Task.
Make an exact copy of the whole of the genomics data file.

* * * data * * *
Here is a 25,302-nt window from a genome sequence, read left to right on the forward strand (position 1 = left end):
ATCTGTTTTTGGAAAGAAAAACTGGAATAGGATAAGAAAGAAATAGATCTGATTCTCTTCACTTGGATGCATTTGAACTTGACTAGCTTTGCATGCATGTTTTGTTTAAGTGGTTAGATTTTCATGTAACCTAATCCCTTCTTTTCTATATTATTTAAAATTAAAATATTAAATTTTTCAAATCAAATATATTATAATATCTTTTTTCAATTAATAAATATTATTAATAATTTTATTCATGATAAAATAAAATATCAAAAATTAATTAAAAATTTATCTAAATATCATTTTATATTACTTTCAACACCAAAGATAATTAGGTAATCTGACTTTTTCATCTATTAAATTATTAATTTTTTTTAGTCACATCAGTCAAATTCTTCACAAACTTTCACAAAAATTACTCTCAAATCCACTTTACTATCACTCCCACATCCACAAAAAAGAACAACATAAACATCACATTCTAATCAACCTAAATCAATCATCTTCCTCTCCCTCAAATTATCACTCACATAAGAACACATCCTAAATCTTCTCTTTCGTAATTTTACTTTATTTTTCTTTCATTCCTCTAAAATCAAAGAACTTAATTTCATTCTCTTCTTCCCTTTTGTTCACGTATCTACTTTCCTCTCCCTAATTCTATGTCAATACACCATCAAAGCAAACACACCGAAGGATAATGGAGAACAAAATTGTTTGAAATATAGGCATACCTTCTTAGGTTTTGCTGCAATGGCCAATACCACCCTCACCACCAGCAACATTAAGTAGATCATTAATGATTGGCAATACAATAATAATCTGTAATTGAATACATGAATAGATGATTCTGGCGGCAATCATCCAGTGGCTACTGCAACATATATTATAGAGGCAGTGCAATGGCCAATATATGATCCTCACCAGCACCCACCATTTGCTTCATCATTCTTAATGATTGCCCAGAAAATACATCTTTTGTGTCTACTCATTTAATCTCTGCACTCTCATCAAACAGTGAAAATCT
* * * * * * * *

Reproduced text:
Here is a 25,302-nt window from a genome sequence, read left to right on the forward strand (position 1 = left end):
ATCTGTTTTTGGAAAGAAAAACTGGAATAGGATAAGAAAGAAATAGATCTGATTCTCTTCACTTGGATGCATTTGAACTTGACTAGCTTTGCATGCATGTTTTGTTTAAGTGGTTAGATTTTCATGTAACCTAATCCCTTCTTTTCTATATTATTTAAAATTAAAATATTAAATTTTTCAAATCAAATATATTATAATATCTTTTTTCAATTAATAAATATTATTAATAATTTTATTCATGATAAAATAAAATATCAAAAATTAATTAAAAATTTATCTAAATATCATTTTATATTACTTTCAACACCAAAGATAATTAGGTAATCTGACTTTTTCATCTATTAAATTATTAATTTTTTTTAGTCACATCAGTCAAATTCTTCACAAACTTTCACAAAAATTACTCTCAAATCCACTTTACTATCACTCCCACATCCACAAAAAAGAACAACATAAACATCACATTCTAATCAACCTAAATCAATCATCTTCCTCTCCCTCAAATTATCACTCACATAAGAACACATCCTAAATCTTCTCTTTCGTAATTTTACTTTATTTTTCTTTCATTCCTCTAAAATCAAAGAACTTAATTTCATTCTCTTCTTCCCTTTTGTTCACGTATCTACTTTCCTCTCCCTAATTCTATGTCAATACACCATCAAAGCAAACACACCGAAGGATAATGGAGAACAAAATTGTTTGAAATATAGGCATACCTTCTTAGGTTTTGCTGCAATGGCCAATACCACCCTCACCACCAGCAACATTAAGTAGATCATTAATGATTGGCAATACAATAATAATCTGTAATTGAATACATGAATAGATGATTCTGGCGGCAATCATCCAGTGGCTACTGCAACATATATTATAGAGGCAGTGCAATGGCCAATATATGATCCTCACCAGCACCCACCATTTGCTTCATCATTCTTAATGATTGCCCAGAAAATACATCTTTTGTGTCTACTCATTTAATCTCTGCACTCTCATCAAACAGTGAAAATCT